The Golden Rules of A Teacher (Part 5)
1. Vary your speech pattern. Use pauses or stage whispers for emphasis. Always remember to talk to the students at the furthest corner of the room. If students must strain to hear you, you will have trouble holding their attention.
2. Make your presentations clear. Use vocabulary appropriate to your students’ developmental level. Speak at a pace they can understand. If your voice tends toward the monotone, work on developing more animated speech. Periodically record or videotape your lessons. Seeing or hearing yourself as your students do may reveal areas that need improvement.
3. Remain flexible in your teaching. Read your audience and adjust accordingly. Furrowed brows and frowns will tell you that some students did not grasp a point. Squirming, fidgeting, or daydreaming may cue you to pick up the pace or change your approach. Good planning must remain flexible. There is little sense in plowing ahead with a lesson plan that isn’t working.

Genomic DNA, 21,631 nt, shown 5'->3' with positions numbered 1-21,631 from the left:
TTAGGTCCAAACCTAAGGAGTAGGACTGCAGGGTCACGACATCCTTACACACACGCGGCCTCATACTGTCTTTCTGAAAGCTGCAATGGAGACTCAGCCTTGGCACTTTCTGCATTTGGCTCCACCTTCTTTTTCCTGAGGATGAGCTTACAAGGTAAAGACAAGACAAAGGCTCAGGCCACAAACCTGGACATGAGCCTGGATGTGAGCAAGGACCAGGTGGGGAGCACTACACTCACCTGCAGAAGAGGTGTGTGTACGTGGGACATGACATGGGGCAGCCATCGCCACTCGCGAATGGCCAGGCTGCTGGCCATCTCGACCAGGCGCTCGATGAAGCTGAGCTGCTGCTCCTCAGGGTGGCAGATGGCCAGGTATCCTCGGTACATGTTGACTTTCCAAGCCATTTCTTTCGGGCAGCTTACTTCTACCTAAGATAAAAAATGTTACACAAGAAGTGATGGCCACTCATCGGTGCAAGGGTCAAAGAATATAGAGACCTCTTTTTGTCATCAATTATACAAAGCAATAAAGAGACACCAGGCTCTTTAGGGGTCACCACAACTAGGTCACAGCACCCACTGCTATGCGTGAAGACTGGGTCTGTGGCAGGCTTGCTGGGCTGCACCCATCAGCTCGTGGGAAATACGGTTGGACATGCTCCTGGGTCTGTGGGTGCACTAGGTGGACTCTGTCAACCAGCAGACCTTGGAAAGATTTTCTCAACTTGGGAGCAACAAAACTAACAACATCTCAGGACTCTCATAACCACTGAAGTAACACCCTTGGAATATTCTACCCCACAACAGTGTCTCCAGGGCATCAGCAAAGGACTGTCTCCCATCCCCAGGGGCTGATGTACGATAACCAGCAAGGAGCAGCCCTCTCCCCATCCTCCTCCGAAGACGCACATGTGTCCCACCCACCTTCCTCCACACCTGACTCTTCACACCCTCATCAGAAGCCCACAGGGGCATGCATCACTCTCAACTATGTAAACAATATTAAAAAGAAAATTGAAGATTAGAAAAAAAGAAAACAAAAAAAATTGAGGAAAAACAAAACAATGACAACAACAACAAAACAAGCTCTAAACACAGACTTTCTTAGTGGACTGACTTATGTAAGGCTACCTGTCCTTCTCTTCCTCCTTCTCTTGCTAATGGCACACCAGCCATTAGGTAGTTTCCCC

4. Use your sense of humor. Do not try to become a stand-up comic, but don’t be afraid to laugh or add humorous remarks to your presentation. The guiding principle for using humor in the classroom is that it should be relevant to the topic under discussion. Avoid the temptation to entertain with jokes that don’t have an educational point. Interesting lessons make learning fun, and a natural response to fun activities is the occasional laugh. You need not strive for a belly laugh, but when a humorous incident or anecdote presents itself, use it to your advantage.
5. Incorporate students’ names in your presentations. For most people their name really is their favorite sound.